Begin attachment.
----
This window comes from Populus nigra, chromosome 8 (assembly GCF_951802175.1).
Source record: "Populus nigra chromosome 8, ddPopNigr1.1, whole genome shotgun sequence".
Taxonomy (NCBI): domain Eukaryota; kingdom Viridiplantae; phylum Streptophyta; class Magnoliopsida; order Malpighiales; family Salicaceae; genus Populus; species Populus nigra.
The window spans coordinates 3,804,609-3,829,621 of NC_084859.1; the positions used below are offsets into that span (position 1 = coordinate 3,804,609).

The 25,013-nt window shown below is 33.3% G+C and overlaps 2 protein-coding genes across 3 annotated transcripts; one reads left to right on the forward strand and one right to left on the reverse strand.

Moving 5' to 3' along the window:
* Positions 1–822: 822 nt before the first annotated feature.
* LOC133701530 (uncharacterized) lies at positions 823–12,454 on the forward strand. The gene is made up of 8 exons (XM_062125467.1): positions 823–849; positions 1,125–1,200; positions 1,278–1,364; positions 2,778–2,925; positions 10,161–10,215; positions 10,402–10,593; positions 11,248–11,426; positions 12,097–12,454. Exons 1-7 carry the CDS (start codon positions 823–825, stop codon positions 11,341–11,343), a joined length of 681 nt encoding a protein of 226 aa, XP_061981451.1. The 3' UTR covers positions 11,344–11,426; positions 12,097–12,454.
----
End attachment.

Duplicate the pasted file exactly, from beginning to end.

This window comes from Populus nigra, chromosome 8 (assembly GCF_951802175.1).
Source record: "Populus nigra chromosome 8, ddPopNigr1.1, whole genome shotgun sequence".
Taxonomy (NCBI): domain Eukaryota; kingdom Viridiplantae; phylum Streptophyta; class Magnoliopsida; order Malpighiales; family Salicaceae; genus Populus; species Populus nigra.
The window spans coordinates 3,804,609-3,829,621 of NC_084859.1; the positions used below are offsets into that span (position 1 = coordinate 3,804,609).

The 25,013-nt window shown below is 33.3% G+C and overlaps 2 protein-coding genes across 3 annotated transcripts; one reads left to right on the forward strand and one right to left on the reverse strand.

Moving 5' to 3' along the window:
* Positions 1–822: 822 nt before the first annotated feature.
* LOC133701530 (uncharacterized) lies at positions 823–12,454 on the forward strand. The gene is made up of 8 exons (XM_062125467.1): positions 823–849; positions 1,125–1,200; positions 1,278–1,364; positions 2,778–2,925; positions 10,161–10,215; positions 10,402–10,593; positions 11,248–11,426; positions 12,097–12,454. Exons 1-7 carry the CDS (start codon positions 823–825, stop codon positions 11,341–11,343), a joined length of 681 nt encoding a protein of 226 aa, XP_061981451.1. The 3' UTR covers positions 11,344–11,426; positions 12,097–12,454.